Sunday, May 5, 2013
Dodsworth (1936) **
(This is my contribution to the Mary Astor Blogathon, hosted by Tales of the Easily Distracted and Silver Screenings. Please follow this link to find other great contributing posts.)
“Love has got to stop some place short of suicide.” What a great line to walk out on your selfish, self-involved, two-timing wife. I rank it right up there with, “Frankly, my dear, I don’t give a damn.” Still, director William Wyler’s Dodsworth (1936) is not a particular favorite of mine, but I do admire the performances of Walter Huston and Mary Astor.
Based on the 1929 Sinclair Lewis novel of the same name, Dodsworth tells the the story of the disintegration of an American couple’s marriage as they take the Grande Tour of Europe. After selling his motor company Sam Dodsworth (Huston) decides he and his wife, Fran (Ruth Chatterton), should enjoy life and learn the meaning of the word leisure. For over twenty years they’d spent their lives in a provincial Midwestern town called Zenith, seeing the same people week after week and doing the same respectable thing over and over. On the surface they seem like a happily married couple, but once they set sail for the Old World it soon becomes obvious that they want totally different things out of life. For one, Fran is afraid of growing old. As such, she has a habit of becoming involved in flirtations with young, penniless playboys (in this order: David Niven, Paul Lukas, Gregory Gaye) and socializing with washed-up aristocrats (Maria Ouspenskaya). All the while, Sam is off sightseeing and really immersing himself in learning about the cities he is visiting. By the time Fran decides she wants to run off and marry one of the playboys, you can’t help but be happy for Sam—even though he is miserable. To quote Francis Preston Blair: “Good riddance to bad rubbish.”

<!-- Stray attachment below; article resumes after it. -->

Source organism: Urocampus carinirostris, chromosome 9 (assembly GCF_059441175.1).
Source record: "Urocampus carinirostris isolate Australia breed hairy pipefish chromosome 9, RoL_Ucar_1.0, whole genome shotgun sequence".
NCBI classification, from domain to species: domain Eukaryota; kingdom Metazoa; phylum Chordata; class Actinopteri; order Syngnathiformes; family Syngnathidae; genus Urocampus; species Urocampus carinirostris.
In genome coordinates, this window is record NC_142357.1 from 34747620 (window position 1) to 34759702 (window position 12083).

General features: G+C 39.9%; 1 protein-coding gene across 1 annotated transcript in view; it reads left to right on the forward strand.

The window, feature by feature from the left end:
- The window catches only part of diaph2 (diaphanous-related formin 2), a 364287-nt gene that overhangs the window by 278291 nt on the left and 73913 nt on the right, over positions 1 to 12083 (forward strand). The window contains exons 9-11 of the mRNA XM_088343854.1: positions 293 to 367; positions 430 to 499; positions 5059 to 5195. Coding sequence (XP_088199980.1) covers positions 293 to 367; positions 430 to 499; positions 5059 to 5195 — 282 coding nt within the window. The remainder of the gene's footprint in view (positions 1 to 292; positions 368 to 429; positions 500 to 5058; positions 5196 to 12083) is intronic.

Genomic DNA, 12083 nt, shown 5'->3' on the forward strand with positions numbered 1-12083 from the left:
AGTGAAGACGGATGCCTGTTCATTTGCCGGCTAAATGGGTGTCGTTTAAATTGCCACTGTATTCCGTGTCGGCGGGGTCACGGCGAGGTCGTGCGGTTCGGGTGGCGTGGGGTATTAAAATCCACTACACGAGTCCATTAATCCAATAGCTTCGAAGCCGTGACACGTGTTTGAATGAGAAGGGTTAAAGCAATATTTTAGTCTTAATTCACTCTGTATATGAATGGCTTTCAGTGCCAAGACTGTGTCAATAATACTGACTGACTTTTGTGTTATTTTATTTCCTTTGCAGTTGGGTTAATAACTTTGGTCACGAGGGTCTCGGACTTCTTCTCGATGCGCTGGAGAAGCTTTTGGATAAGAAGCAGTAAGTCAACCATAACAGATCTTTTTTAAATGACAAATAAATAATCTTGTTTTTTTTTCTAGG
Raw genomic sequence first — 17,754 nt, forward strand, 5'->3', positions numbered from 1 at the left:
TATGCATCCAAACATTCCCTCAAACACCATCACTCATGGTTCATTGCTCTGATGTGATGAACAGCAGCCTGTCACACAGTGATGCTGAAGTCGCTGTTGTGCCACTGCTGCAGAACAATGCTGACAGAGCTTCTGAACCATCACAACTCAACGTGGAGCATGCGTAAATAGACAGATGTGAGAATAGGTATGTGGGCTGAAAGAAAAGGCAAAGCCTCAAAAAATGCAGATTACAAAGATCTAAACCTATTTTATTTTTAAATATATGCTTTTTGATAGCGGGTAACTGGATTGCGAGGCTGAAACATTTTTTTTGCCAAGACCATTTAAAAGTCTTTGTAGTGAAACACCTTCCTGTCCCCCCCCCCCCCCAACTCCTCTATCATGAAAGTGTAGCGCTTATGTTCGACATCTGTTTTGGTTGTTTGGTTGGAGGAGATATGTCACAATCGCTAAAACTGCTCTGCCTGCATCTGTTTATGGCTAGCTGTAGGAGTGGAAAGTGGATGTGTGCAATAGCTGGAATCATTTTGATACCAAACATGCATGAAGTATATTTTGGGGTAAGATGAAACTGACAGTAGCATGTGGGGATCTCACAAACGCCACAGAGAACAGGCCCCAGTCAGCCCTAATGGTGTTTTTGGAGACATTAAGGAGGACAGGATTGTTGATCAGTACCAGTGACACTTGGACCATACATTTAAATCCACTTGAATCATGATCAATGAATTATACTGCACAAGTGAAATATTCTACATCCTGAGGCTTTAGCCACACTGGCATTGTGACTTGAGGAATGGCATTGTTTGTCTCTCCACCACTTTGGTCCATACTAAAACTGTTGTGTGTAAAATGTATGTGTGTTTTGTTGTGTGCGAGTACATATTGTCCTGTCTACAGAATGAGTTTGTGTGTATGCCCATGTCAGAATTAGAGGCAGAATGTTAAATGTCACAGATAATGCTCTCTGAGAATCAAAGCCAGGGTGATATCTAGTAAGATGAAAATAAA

Dodsworth is a drawing room melodrama about the perils of extramarital affairs amongst the rich and fabulous (although Chatterton, in my opinion, is far from fabulous). Hollywood films of the 1930s liked to showcase the goings on of the wealthy to deflect the public’s attention for an hour or two from the misery of the Great Depression. I personally prefer the comedies to the melodramas—it’s easier to laugh at the rich than feel sorry for them. I suppose this is one of the reasons I’m not a big fan of Dodsworth.
However, the biggest reason I am not especially fond of Dodsworth is Ruth Chatterton. In every film I’ve ever seen her in she grated on my nerves. She was an accomplished stage actress who never made the necessary transition to movie acting. What I mean by this is she always came across as stilted and affected—there was no naturalism whatsoever. I suspect had they got a Myrna Loy or Billie Burke to play Fran I would have enjoyed the film so much better.
What I did like about Dodsworth was Huston and Astor. While her part was a minor one, Astor’s Edith Cortright is the most likeable character in the entire movie. One of the standout scenes finds Edith and Fran discussing age. When Fran comments about wanting to look as good as Edith does when she’s her age the look on Astor’s face is priceless. Of course this only highlighted how desperate Fran was to appear young—especially when you consider that Chatterton was fourteen years older than Astor. Then, later in the scene when Edith notices than Fran is on the verge of engaging in an affair she says one small word that speaks volumes by the look on her face: “Don’t.” After her turn as Brigid O’Shaughnessy in The Maltest Falcon (1941) Astor was forever linked to playing an unsympathetic character, so it is always nice to see her in Dodsworth where she plays such an agreeable woman.
Whenever I see TCM host Robert Osborne introduce Dodsworth he always comments that people should give it a chance because Huston plays a completely different character than the one he is most known for in The Treasure of the Sierra Madre (1948). This, of course, is true. Sam Dodsworth is a stand-up guy with money and good manners. Huston plays him as a complex figure, who starts the film off as a confident man. By the middle of the film he has become a broken cuckold who needs to regain his confidence. As such, Huston gives one of the best performances of his career (although Oscar picked Paul Muni in The Story of Louis Pasteur over him that year).
Overall, Dodsworth is a mildly entertaining drawing room melodrama. Fine performances from Astor and Huston somewhat make up for the fact that Ruth Chatterton is so freaking annoying in it.